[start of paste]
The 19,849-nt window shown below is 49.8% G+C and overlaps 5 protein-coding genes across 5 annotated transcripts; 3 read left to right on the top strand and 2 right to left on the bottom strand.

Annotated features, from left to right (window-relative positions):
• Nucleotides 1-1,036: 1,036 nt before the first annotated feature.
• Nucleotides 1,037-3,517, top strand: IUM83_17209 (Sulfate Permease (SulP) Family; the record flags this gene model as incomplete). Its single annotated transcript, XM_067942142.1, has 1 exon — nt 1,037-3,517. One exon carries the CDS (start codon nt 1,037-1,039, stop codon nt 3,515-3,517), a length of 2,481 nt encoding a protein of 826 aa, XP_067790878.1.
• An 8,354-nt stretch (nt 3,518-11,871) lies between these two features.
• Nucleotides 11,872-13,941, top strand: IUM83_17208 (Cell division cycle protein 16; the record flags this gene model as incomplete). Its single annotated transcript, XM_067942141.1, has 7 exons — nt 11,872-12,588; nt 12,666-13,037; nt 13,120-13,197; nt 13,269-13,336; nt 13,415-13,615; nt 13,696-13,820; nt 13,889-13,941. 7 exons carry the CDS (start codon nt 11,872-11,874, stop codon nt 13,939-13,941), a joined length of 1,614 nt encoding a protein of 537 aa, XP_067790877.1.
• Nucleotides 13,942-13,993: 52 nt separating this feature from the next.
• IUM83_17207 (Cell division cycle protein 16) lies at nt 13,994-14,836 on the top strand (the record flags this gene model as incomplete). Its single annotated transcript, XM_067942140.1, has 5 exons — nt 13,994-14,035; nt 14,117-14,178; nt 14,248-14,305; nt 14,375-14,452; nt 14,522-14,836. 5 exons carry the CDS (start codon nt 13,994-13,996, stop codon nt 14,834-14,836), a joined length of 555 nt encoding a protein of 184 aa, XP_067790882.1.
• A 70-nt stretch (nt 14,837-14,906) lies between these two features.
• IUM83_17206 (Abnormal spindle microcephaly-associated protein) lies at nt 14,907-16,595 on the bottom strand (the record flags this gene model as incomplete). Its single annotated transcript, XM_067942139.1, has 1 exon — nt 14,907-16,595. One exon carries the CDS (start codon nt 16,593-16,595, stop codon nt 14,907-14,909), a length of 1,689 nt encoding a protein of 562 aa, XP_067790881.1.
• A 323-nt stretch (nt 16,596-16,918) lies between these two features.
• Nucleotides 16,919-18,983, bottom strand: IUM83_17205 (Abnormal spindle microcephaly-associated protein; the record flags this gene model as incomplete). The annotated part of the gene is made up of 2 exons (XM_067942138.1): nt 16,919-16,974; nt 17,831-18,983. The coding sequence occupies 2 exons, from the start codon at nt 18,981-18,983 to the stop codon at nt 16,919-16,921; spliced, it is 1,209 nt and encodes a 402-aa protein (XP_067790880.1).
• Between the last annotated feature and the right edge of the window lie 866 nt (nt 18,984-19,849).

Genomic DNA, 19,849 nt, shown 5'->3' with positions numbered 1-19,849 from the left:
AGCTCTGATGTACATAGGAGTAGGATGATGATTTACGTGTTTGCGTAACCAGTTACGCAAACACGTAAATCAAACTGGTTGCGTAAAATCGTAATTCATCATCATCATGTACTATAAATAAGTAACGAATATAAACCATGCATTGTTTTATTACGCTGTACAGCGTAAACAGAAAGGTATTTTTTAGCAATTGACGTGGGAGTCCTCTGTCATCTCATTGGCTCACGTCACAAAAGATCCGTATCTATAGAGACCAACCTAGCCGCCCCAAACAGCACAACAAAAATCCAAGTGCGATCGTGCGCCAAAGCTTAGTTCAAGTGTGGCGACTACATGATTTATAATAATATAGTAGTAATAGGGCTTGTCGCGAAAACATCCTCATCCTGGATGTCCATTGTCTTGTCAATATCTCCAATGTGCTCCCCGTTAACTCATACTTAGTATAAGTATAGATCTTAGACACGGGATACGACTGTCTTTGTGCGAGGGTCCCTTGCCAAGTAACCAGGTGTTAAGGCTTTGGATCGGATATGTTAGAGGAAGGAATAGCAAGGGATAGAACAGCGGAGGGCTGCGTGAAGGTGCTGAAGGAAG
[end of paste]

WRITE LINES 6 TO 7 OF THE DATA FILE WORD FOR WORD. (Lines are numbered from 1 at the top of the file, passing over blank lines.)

• Nucleotides 11,872-13,941, top strand: IUM83_17208 (Cell division cycle protein 16; the record flags this gene model as incomplete). Its single annotated transcript, XM_067942141.1, has 7 exons — nt 11,872-12,588; nt 12,666-13,037; nt 13,120-13,197; nt 13,269-13,336; nt 13,415-13,615; nt 13,696-13,820; nt 13,889-13,941. 7 exons carry the CDS (start codon nt 11,872-11,874, stop codon nt 13,939-13,941), a joined length of 1,614 nt encoding a protein of 537 aa, XP_067790877.1.
• Nucleotides 13,942-13,993: 52 nt separating this feature from the next.